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Low CO2 and still good cucumber production in Winterlight Greenhouse

Published on
August 3, 2021

​The Winterlight Greenhouse is a new type of greenhouse. Compared to the Venlo greenhouse, the crop receives 10% more light in the winter months. As a result, less energy is needed to achieve good production. The Greenhouse Horticulture Business Unit of Wageningen University & Research is investigating whether less CO2 can to be applied in the greenhouse for good production.

A few years ago, the Winterlight Greenhouse was built at the WUR research location in Bleiswijk. The greenhouse (of 500 m2) has diffuse glass that becomes clear with condensation. As a result, the irradiation in winter is high compared to traditional greenhouse types. In the summer - when the sun shines a lot anyway - the radiation decreases. With the Winterlight Greenhouse, energy can be saved up to tens of percent, according to previous tests with tomatoes and cucumbers, among others.

In April 2021, a study started into the possibilities of limited CO2 dosing in a cucumber cultivation in the Winterlight Greenhouse. The aim in this trial is to dose one third of the usual amount of CO2, or a maximum of 10 kilograms of CO2 in a growing season of six months. By dosing less CO2, growers can prepare for the reduced availability of fossil fuels.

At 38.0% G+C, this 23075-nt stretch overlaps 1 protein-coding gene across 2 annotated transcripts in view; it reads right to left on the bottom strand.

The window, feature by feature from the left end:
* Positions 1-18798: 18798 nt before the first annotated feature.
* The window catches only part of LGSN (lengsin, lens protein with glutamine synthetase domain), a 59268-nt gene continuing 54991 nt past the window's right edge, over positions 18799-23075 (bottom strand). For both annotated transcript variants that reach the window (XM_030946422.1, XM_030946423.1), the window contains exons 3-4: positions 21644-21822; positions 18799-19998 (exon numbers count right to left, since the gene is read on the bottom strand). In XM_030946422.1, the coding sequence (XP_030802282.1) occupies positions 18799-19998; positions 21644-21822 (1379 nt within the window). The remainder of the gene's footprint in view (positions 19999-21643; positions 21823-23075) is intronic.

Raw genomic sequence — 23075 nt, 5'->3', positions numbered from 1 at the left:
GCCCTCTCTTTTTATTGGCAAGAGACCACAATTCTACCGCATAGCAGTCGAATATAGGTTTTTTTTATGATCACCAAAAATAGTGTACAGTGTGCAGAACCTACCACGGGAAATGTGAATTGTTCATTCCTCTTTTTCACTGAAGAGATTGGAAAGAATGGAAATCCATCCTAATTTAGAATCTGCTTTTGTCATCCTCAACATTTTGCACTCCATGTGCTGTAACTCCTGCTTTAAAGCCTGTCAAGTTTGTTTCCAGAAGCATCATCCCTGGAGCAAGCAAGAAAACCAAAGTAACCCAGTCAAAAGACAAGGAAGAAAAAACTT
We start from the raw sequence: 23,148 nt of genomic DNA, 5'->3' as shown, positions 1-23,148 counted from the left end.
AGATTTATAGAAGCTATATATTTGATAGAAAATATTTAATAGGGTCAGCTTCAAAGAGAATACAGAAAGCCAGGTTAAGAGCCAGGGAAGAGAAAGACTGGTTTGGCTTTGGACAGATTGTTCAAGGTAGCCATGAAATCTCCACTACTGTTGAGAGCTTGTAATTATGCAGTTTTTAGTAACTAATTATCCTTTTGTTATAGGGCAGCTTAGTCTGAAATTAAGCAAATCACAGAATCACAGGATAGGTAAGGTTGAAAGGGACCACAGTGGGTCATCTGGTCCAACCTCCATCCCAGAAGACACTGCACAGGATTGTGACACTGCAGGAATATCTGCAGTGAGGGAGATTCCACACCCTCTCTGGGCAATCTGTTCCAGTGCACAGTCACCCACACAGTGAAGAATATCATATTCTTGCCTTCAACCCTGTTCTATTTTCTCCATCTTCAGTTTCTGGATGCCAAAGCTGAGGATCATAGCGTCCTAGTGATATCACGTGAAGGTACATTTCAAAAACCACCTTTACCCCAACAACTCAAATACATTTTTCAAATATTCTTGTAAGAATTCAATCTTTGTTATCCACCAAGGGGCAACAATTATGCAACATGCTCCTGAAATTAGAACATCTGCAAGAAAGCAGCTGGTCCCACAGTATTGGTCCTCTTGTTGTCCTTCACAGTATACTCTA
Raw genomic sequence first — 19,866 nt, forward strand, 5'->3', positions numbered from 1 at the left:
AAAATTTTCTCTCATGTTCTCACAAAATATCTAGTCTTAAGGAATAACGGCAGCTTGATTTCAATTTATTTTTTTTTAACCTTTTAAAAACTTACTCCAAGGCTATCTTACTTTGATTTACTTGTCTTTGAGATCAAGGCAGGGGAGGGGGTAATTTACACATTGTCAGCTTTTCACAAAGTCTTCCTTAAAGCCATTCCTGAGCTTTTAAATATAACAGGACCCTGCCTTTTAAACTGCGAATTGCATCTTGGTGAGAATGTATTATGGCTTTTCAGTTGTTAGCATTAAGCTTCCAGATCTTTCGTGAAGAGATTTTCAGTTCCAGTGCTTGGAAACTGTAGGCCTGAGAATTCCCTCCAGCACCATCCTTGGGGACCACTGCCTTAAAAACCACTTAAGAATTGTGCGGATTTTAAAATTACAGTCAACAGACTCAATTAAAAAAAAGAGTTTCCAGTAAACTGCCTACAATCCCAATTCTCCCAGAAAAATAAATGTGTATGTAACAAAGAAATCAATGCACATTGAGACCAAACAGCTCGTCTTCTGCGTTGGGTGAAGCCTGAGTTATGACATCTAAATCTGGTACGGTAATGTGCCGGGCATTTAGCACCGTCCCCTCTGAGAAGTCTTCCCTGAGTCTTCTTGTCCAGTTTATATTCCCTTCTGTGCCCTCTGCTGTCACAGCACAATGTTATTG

During the study, a maximum of 60 grams of CO2 per m2 per day is dosed daily. The first results show that the crop responds well to it. It is important here that the start of the summer of 2021 is reasonably cool, so that less ventilation is required (and therefore less CO2 can escape from the greenhouse).

The research is being conducted with three cucumber varieties. These have been selected for their tolerance to mildew. The WUR is also investigating whether a possible outbreak of powdery mildew can be prevented and controlled with a preventive policy and green plant protection products.


The research into cucumbers in the Winterlight Greenhouse is financed by the Kas Als Energiebron program.